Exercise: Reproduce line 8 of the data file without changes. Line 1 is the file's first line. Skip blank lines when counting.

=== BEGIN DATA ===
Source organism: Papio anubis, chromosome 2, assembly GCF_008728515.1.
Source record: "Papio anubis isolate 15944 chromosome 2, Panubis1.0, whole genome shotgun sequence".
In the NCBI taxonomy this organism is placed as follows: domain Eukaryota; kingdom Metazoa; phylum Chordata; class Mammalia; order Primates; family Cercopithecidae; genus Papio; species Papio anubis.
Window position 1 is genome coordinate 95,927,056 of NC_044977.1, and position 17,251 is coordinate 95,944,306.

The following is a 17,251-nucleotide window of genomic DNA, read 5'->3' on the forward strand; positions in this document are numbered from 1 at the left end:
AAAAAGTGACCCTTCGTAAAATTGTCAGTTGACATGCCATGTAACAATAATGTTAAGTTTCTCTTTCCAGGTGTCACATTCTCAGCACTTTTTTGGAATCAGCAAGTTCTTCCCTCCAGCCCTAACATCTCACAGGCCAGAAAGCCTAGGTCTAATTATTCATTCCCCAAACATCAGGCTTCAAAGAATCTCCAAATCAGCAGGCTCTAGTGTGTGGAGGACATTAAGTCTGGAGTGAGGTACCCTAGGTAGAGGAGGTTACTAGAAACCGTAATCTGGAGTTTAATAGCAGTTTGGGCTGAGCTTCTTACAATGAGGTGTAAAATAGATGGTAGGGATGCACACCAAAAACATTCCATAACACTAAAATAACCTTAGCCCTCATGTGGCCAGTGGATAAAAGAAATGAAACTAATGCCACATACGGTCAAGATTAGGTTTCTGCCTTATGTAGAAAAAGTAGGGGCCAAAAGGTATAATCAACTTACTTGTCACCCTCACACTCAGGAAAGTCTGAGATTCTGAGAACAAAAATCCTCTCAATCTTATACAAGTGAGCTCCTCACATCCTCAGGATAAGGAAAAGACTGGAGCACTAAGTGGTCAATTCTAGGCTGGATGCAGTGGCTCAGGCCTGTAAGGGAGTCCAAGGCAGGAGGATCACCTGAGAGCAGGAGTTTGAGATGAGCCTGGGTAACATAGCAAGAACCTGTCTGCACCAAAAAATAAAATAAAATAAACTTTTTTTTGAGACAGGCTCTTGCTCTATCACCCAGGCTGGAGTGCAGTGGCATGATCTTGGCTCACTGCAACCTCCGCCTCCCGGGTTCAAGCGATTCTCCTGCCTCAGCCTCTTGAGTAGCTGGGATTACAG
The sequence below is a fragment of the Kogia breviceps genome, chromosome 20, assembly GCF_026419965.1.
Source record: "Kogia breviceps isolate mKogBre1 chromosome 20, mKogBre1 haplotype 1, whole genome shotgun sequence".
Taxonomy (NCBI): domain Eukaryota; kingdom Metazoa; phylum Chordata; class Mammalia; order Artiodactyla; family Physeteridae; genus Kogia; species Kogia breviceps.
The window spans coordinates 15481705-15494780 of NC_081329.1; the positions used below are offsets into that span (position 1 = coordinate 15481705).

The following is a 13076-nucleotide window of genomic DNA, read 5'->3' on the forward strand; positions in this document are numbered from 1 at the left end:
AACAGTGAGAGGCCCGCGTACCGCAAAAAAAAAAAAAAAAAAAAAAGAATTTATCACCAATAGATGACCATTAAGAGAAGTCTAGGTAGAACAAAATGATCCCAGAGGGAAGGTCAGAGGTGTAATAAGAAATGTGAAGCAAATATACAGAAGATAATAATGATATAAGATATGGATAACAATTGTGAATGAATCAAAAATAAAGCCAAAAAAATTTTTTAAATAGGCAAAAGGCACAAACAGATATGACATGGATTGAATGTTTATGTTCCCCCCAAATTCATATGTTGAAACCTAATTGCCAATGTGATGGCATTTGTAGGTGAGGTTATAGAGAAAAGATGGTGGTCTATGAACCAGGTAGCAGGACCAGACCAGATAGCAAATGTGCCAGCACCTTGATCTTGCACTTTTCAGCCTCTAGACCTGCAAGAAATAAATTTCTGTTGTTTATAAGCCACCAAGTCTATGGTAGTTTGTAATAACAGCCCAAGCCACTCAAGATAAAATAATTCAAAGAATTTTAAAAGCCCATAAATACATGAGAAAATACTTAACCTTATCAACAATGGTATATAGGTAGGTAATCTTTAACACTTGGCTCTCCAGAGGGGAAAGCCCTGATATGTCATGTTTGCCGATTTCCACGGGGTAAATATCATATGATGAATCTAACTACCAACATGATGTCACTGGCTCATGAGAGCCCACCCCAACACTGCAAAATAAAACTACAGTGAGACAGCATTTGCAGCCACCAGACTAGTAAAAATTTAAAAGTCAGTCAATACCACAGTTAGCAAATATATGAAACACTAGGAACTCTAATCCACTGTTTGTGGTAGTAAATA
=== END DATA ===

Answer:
Source record: "Kogia breviceps isolate mKogBre1 chromosome 20, mKogBre1 haplotype 1, whole genome shotgun sequence".